Can the Bihar and Orissa Public Demands Recovery Act, 1914 be used to enforce an interim compensation order made under S. 143-A of the Northern Ireland Act: Patna HC clarifies
An order to pay interim compensation under the Negotiable Instruments Act of 1881 can be enforced as a “public demand” under the Bihar & Orissa Public Demands Recovery Act of 1914, according to the Division Bench of Sanjay Karol, CJ, and S. Kumar J in Sunil Kumar v. State of Bihar, (decided on 10-5-2022).
Facts of the case
The private respondent, Arun Kumar, trader of paddy, wheat, and other commodities, is respondent No. 4.It is alleged that between August 23, 2018, and August 30, 2018, goods in the amount of Rs. 1,26,75,600/- were delivered to the petitioner, Sunil Kumar, by Patna High Court CWJC No.73 of 2022 dated October 10, 2022.In exchange, the petitioner gave Punjab National Bank, Aurangabad, the number 170288 check on 15 March 2019, but upon presentation, the check was declined.Due to Private Respondent’s failure to comply, Complaint Case No. 319 of 2019 was filed on April 16, 2019, before the Chief Judicial Magistrate, Aurangabad, under Section 138 of the Negotiable Instrument Act, 1881 (the “NI Act”).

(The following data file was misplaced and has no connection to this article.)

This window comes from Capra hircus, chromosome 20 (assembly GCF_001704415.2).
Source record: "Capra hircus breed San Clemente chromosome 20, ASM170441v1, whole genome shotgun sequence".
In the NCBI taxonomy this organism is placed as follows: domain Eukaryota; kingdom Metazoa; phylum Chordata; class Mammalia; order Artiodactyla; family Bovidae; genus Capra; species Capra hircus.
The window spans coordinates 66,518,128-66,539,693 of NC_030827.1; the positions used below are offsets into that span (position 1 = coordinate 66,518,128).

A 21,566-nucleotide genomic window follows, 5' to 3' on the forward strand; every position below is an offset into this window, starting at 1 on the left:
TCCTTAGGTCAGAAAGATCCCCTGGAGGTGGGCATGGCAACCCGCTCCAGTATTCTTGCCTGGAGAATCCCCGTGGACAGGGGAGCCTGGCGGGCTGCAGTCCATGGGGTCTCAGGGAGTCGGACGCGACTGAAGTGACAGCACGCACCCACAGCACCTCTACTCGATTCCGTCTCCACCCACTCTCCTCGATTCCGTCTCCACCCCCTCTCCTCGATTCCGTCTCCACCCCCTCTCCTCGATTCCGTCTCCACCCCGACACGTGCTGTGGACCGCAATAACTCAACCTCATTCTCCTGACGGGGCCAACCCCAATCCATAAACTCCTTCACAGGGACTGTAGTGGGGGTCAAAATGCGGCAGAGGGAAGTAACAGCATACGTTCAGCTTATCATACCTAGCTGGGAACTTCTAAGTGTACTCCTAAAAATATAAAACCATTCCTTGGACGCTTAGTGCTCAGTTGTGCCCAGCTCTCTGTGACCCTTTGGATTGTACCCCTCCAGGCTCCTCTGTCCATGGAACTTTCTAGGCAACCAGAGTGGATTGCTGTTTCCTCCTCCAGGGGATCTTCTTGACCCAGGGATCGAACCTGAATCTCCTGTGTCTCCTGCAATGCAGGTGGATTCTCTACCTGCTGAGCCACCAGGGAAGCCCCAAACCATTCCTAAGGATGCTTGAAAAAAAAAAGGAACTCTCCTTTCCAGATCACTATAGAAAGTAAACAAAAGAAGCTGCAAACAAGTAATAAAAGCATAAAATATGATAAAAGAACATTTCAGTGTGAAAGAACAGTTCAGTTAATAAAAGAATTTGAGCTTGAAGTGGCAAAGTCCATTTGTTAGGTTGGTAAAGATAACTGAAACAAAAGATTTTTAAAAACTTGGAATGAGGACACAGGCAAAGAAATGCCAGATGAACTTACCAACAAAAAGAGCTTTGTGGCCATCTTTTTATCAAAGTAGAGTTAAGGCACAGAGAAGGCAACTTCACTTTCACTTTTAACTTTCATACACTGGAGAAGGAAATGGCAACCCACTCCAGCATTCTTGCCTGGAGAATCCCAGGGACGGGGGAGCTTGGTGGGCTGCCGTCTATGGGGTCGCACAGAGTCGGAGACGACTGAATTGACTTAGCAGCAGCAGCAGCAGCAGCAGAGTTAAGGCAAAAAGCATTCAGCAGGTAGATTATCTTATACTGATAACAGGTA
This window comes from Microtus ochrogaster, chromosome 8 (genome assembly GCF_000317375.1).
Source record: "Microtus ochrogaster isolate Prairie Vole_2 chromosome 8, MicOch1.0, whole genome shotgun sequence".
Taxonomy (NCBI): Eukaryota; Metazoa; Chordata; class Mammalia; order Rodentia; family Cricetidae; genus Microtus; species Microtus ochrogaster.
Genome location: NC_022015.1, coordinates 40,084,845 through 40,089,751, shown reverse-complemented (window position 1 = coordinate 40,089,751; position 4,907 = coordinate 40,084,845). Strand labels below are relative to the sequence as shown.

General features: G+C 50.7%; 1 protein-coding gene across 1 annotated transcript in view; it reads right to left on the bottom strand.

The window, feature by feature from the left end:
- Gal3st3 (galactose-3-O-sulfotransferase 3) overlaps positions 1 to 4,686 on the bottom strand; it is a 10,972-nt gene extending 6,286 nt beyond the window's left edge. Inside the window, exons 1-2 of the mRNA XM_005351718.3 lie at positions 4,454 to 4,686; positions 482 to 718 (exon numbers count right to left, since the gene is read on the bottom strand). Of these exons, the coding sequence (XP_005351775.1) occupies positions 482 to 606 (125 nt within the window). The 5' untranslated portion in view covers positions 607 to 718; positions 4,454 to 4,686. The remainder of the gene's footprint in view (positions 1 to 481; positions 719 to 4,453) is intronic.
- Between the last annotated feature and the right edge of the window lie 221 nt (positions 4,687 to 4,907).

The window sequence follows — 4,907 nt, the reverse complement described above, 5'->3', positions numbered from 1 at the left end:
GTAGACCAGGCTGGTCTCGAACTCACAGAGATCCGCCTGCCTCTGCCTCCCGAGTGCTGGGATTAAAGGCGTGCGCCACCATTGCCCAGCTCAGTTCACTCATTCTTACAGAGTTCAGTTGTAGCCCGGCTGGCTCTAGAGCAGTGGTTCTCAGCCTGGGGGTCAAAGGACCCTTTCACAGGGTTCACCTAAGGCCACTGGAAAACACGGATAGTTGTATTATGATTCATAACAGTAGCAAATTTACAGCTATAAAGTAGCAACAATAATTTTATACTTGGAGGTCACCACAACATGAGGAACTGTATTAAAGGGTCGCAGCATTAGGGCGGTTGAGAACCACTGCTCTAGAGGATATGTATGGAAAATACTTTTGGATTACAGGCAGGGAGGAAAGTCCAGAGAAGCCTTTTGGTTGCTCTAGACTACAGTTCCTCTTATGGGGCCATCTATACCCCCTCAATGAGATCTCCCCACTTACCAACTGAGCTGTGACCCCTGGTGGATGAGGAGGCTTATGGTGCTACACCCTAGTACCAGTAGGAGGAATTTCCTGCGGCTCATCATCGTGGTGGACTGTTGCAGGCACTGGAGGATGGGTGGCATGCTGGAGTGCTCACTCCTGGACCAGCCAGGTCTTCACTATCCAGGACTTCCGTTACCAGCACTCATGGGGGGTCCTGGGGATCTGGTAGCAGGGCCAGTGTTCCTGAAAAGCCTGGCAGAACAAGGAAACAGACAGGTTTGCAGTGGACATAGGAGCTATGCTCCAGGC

The High Court noted that, according to sub-section (5) of Section 143A of the NI Act, interim compensation paid in accordance with this section may be recovered as a fine under Section 421 of the Criminal Procedure Code, 1881.
A warrant is issued to the Collector under Section 421 (1) (b) to collect amounts as arrears of land revenue from the defaulter’s movable and immovable properties.
Additionally, it is stated in clause 3 of Schedule I of the Recovery Act that, in accordance with Section 3 of the Act, any money realized as an arrear of land revenue by process authorized for said purpose shall be deemed a public demand.
As a result, the Lower Court was correct in directing the recovery of interim compensation as land revenue under Section 143A of the NI Act. This means that the interim compensation that was ordered was recoverable as a fine under Section 421 of the CrPC, which clearly falls under the definition of “public demand.”
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JUDGEMENT REVIEWED BY ROLI NAYAN.